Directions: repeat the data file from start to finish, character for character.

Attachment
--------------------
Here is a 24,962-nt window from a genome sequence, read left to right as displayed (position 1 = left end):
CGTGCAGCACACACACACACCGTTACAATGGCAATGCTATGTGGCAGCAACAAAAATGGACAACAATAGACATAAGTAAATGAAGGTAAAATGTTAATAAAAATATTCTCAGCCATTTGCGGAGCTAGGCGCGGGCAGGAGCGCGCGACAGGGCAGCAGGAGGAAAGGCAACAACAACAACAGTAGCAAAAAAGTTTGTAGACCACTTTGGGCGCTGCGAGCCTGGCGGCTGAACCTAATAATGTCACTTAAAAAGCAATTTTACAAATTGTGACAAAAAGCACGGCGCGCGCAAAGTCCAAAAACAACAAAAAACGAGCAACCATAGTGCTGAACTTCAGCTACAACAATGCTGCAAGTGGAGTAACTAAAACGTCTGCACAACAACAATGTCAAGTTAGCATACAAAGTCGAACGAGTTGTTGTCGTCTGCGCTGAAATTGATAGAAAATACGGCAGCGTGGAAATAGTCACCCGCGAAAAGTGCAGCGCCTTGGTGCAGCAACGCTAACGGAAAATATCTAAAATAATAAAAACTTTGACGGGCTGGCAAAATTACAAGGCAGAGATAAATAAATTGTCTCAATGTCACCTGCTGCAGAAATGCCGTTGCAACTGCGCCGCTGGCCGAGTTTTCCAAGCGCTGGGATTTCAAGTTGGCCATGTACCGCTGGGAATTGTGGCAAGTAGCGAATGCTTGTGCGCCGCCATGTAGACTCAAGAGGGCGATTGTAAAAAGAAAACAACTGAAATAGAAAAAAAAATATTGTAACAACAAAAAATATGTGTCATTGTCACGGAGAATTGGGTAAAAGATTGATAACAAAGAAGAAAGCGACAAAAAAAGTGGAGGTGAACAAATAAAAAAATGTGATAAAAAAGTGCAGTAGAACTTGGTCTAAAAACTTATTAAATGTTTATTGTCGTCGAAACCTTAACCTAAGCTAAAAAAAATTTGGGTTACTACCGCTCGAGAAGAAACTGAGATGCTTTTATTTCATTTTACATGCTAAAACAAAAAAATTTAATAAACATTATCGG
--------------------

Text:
Here is a 24,962-nt window from a genome sequence, read left to right as displayed (position 1 = left end):
CGTGCAGCACACACACACACCGTTACAATGGCAATGCTATGTGGCAGCAACAAAAATGGACAACAATAGACATAAGTAAATGAAGGTAAAATGTTAATAAAAATATTCTCAGCCATTTGCGGAGCTAGGCGCGGGCAGGAGCGCGCGACAGGGCAGCAGGAGGAAAGGCAACAACAACAACAGTAGCAAAAAAGTTTGTAGACCACTTTGGGCGCTGCGAGCCTGGCGGCTGAACCTAATAATGTCACTTAAAAAGCAATTTTACAAATTGTGACAAAAAGCACGGCGCGCGCAAAGTCCAAAAACAACAAAAAACGAGCAACCATAGTGCTGAACTTCAGCTACAACAATGCTGCAAGTGGAGTAACTAAAACGTCTGCACAACAACAATGTCAAGTTAGCATACAAAGTCGAACGAGTTGTTGTCGTCTGCGCTGAAATTGATAGAAAATACGGCAGCGTGGAAATAGTCACCCGCGAAAAGTGCAGCGCCTTGGTGCAGCAACGCTAACGGAAAATATCTAAAATAATAAAAACTTTGACGGGCTGGCAAAATTACAAGGCAGAGATAAATAAATTGTCTCAATGTCACCTGCTGCAGAAATGCCGTTGCAACTGCGCCGCTGGCCGAGTTTTCCAAGCGCTGGGATTTCAAGTTGGCCATGTACCGCTGGGAATTGTGGCAAGTAGCGAATGCTTGTGCGCCGCCATGTAGACTCAAGAGGGCGATTGTAAAAAGAAAACAACTGAAATAGAAAAAAAAATATTGTAACAACAAAAAATATGTGTCATTGTCACGGAGAATTGGGTAAAAGATTGATAACAAAGAAGAAAGCGACAAAAAAAGTGGAGGTGAACAAATAAAAAAATGTGATAAAAAAGTGCAGTAGAACTTGGTCTAAAAACTTATTAAATGTTTATTGTCGTCGAAACCTTAACCTAAGCTAAAAAAAATTTGGGTTACTACCGCTCGAGAAGAAACTGAGATGCTTTTATTTCATTTTACATGCTAAAACAAAAAAATTTAATAAACATTATCGG